Adapted from a news release by George Mason University.

The new Landolt NASA Space Mission will put an artificial “star” in orbit around the Earth, allowing scientists to calibrate telescopes and more accurately measure the brightness of stars ranging from those nearby to the distant explosions of supernovae in far-off galaxies. By establishing absolute flux calibration, the mission will begin to address several open challenges in astrophysics including the speed and acceleration of the universe’s expansion.

The mission will be based at George Mason University’s Fairfax Campus, and the team also includes Blue Canyon Technologies; California Institute of Technology; Mississippi State University; Montreal Planetarium and iREx/University of Montreal; the University of Florida; the University of Hawaiʻi; the University of Minnesota, Duluth; and the University of Victoria.

Greg Aldering, a scientist in Berkeley Lab’s Physics Division, will serve on the Landolt science team to ensure that it is designed and performs as needed for precision cosmology measurements. Once the Landolt satellite is in orbit, Aldering and his team plan to observe the calibrated light from Landolt with ground-based instruments, including the SuperNova Integral Field Spectrograph (SNIFS) in Hawaii, built in part by Berkeley Lab, and the Vera C. Rubin Observatory in Chile, equipped with a 3.2 billion pixel camera built by DOE.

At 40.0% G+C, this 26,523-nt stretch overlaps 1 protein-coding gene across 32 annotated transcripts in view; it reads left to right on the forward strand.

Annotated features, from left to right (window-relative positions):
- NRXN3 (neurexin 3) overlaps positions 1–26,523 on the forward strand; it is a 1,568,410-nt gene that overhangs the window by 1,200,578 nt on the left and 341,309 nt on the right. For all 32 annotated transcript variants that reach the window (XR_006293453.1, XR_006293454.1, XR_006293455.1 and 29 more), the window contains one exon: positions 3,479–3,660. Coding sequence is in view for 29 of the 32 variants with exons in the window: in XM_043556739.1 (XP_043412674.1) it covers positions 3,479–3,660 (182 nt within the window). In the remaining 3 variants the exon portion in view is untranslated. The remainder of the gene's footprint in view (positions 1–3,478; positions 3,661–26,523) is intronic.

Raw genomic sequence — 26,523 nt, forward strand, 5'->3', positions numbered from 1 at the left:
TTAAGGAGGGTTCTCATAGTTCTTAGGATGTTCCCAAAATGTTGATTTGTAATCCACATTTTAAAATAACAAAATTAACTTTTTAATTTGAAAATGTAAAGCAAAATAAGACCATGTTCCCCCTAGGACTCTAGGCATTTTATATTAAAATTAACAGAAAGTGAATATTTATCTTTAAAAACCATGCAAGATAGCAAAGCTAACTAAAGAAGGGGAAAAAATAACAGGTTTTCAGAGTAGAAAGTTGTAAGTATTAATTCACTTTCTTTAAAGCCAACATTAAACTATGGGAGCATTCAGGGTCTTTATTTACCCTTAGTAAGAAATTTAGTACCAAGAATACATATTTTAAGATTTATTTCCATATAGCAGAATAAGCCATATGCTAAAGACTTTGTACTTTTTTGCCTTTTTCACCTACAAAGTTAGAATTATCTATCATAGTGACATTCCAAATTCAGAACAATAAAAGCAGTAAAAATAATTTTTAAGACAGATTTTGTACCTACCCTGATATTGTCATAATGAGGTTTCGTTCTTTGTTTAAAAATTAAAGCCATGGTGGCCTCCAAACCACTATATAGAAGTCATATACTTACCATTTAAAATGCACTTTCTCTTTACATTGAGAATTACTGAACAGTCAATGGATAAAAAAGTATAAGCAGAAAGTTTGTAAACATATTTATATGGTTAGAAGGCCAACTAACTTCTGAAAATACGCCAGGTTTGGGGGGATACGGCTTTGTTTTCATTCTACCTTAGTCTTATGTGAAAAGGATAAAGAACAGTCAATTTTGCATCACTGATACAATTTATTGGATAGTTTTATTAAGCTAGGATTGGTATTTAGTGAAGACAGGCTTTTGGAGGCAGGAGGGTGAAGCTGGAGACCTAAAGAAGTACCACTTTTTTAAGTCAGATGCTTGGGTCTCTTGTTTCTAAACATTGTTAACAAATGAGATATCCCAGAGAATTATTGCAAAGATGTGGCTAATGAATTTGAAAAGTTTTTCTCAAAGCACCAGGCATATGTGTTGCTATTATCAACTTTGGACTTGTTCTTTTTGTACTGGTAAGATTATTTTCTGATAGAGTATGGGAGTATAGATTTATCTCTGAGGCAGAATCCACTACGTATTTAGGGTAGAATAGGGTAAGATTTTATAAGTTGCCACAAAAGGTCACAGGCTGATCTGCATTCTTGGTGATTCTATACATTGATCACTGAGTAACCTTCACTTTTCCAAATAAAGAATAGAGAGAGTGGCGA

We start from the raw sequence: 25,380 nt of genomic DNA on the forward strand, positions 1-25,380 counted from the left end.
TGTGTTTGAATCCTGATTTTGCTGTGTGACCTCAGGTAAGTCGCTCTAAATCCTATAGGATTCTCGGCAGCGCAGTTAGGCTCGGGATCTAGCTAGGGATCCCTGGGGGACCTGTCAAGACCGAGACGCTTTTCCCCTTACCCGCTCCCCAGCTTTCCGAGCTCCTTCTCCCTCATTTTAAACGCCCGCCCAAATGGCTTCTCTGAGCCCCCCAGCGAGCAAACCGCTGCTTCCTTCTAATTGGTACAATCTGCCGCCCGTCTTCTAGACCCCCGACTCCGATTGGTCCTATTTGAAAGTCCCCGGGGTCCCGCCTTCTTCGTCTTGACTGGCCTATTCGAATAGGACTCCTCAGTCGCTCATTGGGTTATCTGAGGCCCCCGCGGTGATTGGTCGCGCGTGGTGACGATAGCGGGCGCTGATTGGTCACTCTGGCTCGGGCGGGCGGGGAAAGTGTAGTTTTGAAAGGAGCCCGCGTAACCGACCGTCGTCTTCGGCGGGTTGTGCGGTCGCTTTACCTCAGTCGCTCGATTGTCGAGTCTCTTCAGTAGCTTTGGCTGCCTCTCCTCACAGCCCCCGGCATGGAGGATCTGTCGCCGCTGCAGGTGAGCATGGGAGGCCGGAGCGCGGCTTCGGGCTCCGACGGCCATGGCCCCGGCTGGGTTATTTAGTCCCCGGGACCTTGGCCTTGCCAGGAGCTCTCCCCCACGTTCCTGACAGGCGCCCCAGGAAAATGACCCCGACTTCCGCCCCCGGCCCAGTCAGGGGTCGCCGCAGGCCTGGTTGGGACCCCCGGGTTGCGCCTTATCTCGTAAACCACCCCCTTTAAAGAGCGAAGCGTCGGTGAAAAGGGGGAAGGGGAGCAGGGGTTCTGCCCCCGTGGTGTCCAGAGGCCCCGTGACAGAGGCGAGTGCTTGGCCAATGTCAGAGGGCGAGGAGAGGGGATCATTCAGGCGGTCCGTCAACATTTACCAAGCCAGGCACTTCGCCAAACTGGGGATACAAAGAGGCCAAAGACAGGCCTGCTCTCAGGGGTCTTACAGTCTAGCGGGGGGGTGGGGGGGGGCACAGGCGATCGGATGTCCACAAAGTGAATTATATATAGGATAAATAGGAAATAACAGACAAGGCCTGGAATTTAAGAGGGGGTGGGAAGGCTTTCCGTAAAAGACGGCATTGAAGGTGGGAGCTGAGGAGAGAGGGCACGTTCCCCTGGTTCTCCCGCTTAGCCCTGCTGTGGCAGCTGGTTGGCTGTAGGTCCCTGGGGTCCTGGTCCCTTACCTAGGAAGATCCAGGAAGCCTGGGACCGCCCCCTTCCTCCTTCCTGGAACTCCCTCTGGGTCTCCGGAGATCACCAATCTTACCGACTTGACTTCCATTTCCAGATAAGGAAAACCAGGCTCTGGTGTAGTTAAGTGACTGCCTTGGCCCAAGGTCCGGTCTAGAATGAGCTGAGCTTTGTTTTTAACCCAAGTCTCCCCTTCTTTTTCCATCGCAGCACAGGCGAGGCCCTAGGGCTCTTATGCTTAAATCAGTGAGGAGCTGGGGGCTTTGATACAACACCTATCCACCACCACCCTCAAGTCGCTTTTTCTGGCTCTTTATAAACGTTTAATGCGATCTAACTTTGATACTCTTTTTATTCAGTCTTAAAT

Read the full press release:
George Mason University announces its first NASA Space Mission which seeks to uncover the secrets of dark energy
June 10, 2024 / George Mason University News